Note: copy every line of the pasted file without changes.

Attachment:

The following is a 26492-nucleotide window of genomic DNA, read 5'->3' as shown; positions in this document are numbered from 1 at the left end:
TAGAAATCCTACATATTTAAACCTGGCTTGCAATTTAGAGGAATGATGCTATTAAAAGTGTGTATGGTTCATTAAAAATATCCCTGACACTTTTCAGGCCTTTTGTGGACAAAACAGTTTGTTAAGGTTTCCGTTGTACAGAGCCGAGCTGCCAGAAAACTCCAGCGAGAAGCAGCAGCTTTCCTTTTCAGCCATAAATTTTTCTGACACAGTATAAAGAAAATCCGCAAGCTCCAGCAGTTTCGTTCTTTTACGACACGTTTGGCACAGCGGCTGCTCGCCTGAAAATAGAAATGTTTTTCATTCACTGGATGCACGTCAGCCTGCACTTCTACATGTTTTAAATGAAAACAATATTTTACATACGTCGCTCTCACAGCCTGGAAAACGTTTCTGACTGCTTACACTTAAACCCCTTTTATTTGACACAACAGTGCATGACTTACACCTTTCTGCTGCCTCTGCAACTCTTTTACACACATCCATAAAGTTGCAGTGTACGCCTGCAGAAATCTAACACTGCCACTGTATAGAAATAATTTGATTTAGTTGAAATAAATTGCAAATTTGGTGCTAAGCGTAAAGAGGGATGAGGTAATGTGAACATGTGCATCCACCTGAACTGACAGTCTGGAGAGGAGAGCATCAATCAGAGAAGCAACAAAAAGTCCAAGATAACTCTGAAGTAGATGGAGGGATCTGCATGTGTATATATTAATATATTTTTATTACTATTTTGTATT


The following is a 26492-nucleotide window of genomic DNA, read 5'->3' as shown; positions in this document are numbered from 1 at the left end:
TAGAAATCCTACATATTTAAACCTGGCTTGCAATTTAGAGGAATGATGCTATTAAAAGTGTGTATGGTTCATTAAAAATATCCCTGACACTTTTCAGGCCTTTTGTGGACAAAACAGTTTGTTAAGGTTTCCGTTGTACAGAGCCGAGCTGCCAGAAAACTCCAGCGAGAAGCAGCAGCTTTCCTTTTCAGCCATAAATTTTTCTGACACAGTATAAAGAAAATCCGCAAGCTCCAGCAGTTTCGTTCTTTTACGACACGTTTGGCACAGCGGCTGCTCGCCTGAAAATAGAAATGTTTTTCATTCACTGGATGCACGTCAGCCTGCACTTCTACATGTTTTAAATGAAAACAATATTTTACATACGTCGCTCTCACAGCCTGGAAAACGTTTCTGACTGCTTACACTTAAACCCCTTTTATTTGACACAACAGTGCATGACTTACACCTTTCTGCTGCCTCTGCAACTCTTTTACACACATCCATAAAGTTGCAGTGTACGCCTGCAGAAATCTAACACTGCCACTGTATAGAAATAATTTGATTTAGTTGAAATAAATTGCAAATTTGGTGCTAAGCGTAAAGAGGGATGAGGTAATGTGAACATGTGCATCCACCTGAACTGACAGTCTGGAGAGGAGAGCATCAATCAGAGAAGCAACAAAAAGTCCAAGATAACTCTGAAGTAGATGGAGGGATCTGCATGTGTATATATTAATATATTTTTATTACTATTTTGTATT